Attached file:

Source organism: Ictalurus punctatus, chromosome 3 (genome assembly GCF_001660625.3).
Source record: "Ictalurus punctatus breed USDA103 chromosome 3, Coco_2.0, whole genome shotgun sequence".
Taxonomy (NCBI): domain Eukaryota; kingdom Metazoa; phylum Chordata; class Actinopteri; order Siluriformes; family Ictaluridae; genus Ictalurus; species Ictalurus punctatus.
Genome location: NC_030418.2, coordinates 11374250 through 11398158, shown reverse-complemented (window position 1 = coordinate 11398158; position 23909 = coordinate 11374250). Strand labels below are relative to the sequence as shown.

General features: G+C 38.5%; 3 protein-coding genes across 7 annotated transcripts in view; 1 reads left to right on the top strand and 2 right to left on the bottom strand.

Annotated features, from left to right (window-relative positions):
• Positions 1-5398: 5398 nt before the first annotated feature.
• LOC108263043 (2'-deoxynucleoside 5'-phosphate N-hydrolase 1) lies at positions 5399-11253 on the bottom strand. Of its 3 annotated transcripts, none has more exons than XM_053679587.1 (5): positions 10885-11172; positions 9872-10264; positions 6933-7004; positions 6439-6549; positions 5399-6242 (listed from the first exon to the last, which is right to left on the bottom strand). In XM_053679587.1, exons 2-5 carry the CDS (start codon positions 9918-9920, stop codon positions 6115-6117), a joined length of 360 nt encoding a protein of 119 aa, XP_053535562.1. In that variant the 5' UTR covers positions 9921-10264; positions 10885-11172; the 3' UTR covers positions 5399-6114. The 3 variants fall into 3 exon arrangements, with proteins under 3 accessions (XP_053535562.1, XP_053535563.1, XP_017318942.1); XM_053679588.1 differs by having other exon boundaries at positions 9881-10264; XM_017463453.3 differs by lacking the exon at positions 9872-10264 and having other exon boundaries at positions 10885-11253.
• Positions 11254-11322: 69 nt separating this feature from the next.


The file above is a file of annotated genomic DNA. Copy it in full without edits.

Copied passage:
Source organism: Ictalurus punctatus, chromosome 3 (genome assembly GCF_001660625.3).
Source record: "Ictalurus punctatus breed USDA103 chromosome 3, Coco_2.0, whole genome shotgun sequence".
Taxonomy (NCBI): domain Eukaryota; kingdom Metazoa; phylum Chordata; class Actinopteri; order Siluriformes; family Ictaluridae; genus Ictalurus; species Ictalurus punctatus.
Genome location: NC_030418.2, coordinates 11374250 through 11398158, shown reverse-complemented (window position 1 = coordinate 11398158; position 23909 = coordinate 11374250). Strand labels below are relative to the sequence as shown.

General features: G+C 38.5%; 3 protein-coding genes across 7 annotated transcripts in view; 1 reads left to right on the top strand and 2 right to left on the bottom strand.

Annotated features, from left to right (window-relative positions):
• Positions 1-5398: 5398 nt before the first annotated feature.
• LOC108263043 (2'-deoxynucleoside 5'-phosphate N-hydrolase 1) lies at positions 5399-11253 on the bottom strand. Of its 3 annotated transcripts, none has more exons than XM_053679587.1 (5): positions 10885-11172; positions 9872-10264; positions 6933-7004; positions 6439-6549; positions 5399-6242 (listed from the first exon to the last, which is right to left on the bottom strand). In XM_053679587.1, exons 2-5 carry the CDS (start codon positions 9918-9920, stop codon positions 6115-6117), a joined length of 360 nt encoding a protein of 119 aa, XP_053535562.1. In that variant the 5' UTR covers positions 9921-10264; positions 10885-11172; the 3' UTR covers positions 5399-6114. The 3 variants fall into 3 exon arrangements, with proteins under 3 accessions (XP_053535562.1, XP_053535563.1, XP_017318942.1); XM_053679588.1 differs by having other exon boundaries at positions 9881-10264; XM_017463453.3 differs by lacking the exon at positions 9872-10264 and having other exon boundaries at positions 10885-11253.
• Positions 11254-11322: 69 nt separating this feature from the next.